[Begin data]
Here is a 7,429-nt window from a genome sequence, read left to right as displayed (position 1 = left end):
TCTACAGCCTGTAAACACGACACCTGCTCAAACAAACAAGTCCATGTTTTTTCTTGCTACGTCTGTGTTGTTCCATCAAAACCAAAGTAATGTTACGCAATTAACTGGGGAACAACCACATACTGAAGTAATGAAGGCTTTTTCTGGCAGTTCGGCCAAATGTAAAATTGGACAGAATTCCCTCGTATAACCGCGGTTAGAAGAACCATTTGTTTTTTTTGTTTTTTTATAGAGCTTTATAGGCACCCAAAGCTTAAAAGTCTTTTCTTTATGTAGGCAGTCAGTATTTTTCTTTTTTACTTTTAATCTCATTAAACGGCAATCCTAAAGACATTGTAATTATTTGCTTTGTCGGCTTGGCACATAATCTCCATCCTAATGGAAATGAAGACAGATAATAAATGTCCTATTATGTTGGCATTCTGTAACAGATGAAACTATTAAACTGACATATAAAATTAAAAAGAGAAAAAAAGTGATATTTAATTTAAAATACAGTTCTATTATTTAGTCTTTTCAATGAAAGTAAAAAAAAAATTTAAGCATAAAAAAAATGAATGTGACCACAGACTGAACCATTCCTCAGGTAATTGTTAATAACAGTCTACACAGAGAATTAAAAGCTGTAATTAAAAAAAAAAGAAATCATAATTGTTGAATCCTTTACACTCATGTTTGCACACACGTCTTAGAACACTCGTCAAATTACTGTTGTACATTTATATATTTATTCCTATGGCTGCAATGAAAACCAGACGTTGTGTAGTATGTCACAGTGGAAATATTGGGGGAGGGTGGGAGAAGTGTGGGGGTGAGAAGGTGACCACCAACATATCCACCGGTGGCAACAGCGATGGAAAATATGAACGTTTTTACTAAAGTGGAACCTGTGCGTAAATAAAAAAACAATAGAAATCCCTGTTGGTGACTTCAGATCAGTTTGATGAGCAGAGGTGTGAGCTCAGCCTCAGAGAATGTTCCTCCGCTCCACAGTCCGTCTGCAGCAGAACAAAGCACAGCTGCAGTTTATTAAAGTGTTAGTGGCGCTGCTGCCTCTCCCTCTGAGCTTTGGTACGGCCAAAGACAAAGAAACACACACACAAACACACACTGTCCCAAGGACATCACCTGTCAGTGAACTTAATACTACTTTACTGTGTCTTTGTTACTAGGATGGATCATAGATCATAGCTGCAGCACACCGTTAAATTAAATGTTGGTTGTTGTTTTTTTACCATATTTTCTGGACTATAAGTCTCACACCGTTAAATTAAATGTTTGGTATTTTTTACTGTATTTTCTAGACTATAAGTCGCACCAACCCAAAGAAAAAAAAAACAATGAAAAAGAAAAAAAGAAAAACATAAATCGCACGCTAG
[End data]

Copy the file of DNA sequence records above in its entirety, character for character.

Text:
Here is a 7,429-nt window from a genome sequence, read left to right as displayed (position 1 = left end):
TCTACAGCCTGTAAACACGACACCTGCTCAAACAAACAAGTCCATGTTTTTTCTTGCTACGTCTGTGTTGTTCCATCAAAACCAAAGTAATGTTACGCAATTAACTGGGGAACAACCACATACTGAAGTAATGAAGGCTTTTTCTGGCAGTTCGGCCAAATGTAAAATTGGACAGAATTCCCTCGTATAACCGCGGTTAGAAGAACCATTTGTTTTTTTTGTTTTTTTATAGAGCTTTATAGGCACCCAAAGCTTAAAAGTCTTTTCTTTATGTAGGCAGTCAGTATTTTTCTTTTTTACTTTTAATCTCATTAAACGGCAATCCTAAAGACATTGTAATTATTTGCTTTGTCGGCTTGGCACATAATCTCCATCCTAATGGAAATGAAGACAGATAATAAATGTCCTATTATGTTGGCATTCTGTAACAGATGAAACTATTAAACTGACATATAAAATTAAAAAGAGAAAAAAAGTGATATTTAATTTAAAATACAGTTCTATTATTTAGTCTTTTCAATGAAAGTAAAAAAAAAATTTAAGCATAAAAAAAATGAATGTGACCACAGACTGAACCATTCCTCAGGTAATTGTTAATAACAGTCTACACAGAGAATTAAAAGCTGTAATTAAAAAAAAAAGAAATCATAATTGTTGAATCCTTTACACTCATGTTTGCACACACGTCTTAGAACACTCGTCAAATTACTGTTGTACATTTATATATTTATTCCTATGGCTGCAATGAAAACCAGACGTTGTGTAGTATGTCACAGTGGAAATATTGGGGGAGGGTGGGAGAAGTGTGGGGGTGAGAAGGTGACCACCAACATATCCACCGGTGGCAACAGCGATGGAAAATATGAACGTTTTTACTAAAGTGGAACCTGTGCGTAAATAAAAAAACAATAGAAATCCCTGTTGGTGACTTCAGATCAGTTTGATGAGCAGAGGTGTGAGCTCAGCCTCAGAGAATGTTCCTCCGCTCCACAGTCCGTCTGCAGCAGAACAAAGCACAGCTGCAGTTTATTAAAGTGTTAGTGGCGCTGCTGCCTCTCCCTCTGAGCTTTGGTACGGCCAAAGACAAAGAAACACACACACAAACACACACTGTCCCAAGGACATCACCTGTCAGTGAACTTAATACTACTTTACTGTGTCTTTGTTACTAGGATGGATCATAGATCATAGCTGCAGCACACCGTTAAATTAAATGTTGGTTGTTGTTTTTTTACCATATTTTCTGGACTATAAGTCTCACACCGTTAAATTAAATGTTTGGTATTTTTTACTGTATTTTCTAGACTATAAGTCGCACCAACCCAAAGAAAAAAAAAACAATGAAAAAGAAAAAAAGAAAAACATAAATCGCACGCTAG